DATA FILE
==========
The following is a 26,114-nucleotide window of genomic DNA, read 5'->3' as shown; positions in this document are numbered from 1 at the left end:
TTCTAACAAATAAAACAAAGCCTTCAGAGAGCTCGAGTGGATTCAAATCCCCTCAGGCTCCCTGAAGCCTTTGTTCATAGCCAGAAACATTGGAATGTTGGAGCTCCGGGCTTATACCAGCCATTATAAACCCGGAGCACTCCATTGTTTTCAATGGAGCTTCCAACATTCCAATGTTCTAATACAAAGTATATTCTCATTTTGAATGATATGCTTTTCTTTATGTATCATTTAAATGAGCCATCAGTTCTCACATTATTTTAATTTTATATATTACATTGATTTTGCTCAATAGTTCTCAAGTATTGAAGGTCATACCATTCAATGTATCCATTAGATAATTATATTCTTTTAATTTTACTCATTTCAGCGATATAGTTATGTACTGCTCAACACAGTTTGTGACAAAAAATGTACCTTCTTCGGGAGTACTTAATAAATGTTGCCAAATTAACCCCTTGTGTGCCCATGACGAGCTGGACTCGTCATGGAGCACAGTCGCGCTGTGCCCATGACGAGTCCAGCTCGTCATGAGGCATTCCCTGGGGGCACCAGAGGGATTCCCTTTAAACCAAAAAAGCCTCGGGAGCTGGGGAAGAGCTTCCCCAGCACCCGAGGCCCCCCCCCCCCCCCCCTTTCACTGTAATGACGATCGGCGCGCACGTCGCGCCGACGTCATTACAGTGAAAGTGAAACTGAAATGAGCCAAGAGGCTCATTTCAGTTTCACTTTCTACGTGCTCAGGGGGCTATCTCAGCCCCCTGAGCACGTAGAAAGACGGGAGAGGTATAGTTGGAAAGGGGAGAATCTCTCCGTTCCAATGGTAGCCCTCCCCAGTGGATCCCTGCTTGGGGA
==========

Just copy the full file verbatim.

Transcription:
The following is a 26,114-nucleotide window of genomic DNA, read 5'->3' as shown; positions in this document are numbered from 1 at the left end:
TTCTAACAAATAAAACAAAGCCTTCAGAGAGCTCGAGTGGATTCAAATCCCCTCAGGCTCCCTGAAGCCTTTGTTCATAGCCAGAAACATTGGAATGTTGGAGCTCCGGGCTTATACCAGCCATTATAAACCCGGAGCACTCCATTGTTTTCAATGGAGCTTCCAACATTCCAATGTTCTAATACAAAGTATATTCTCATTTTGAATGATATGCTTTTCTTTATGTATCATTTAAATGAGCCATCAGTTCTCACATTATTTTAATTTTATATATTACATTGATTTTGCTCAATAGTTCTCAAGTATTGAAGGTCATACCATTCAATGTATCCATTAGATAATTATATTCTTTTAATTTTACTCATTTCAGCGATATAGTTATGTACTGCTCAACACAGTTTGTGACAAAAAATGTACCTTCTTCGGGAGTACTTAATAAATGTTGCCAAATTAACCCCTTGTGTGCCCATGACGAGCTGGACTCGTCATGGAGCACAGTCGCGCTGTGCCCATGACGAGTCCAGCTCGTCATGAGGCATTCCCTGGGGGCACCAGAGGGATTCCCTTTAAACCAAAAAAGCCTCGGGAGCTGGGGAAGAGCTTCCCCAGCACCCGAGGCCCCCCCCCCCCCCCCCTTTCACTGTAATGACGATCGGCGCGCACGTCGCGCCGACGTCATTACAGTGAAAGTGAAACTGAAATGAGCCAAGAGGCTCATTTCAGTTTCACTTTCTACGTGCTCAGGGGGCTATCTCAGCCCCCTGAGCACGTAGAAAGACGGGAGAGGTATAGTTGGAAAGGGGAGAATCTCTCCGTTCCAATGGTAGCCCTCCCCAGTGGATCCCTGCTTGGGGA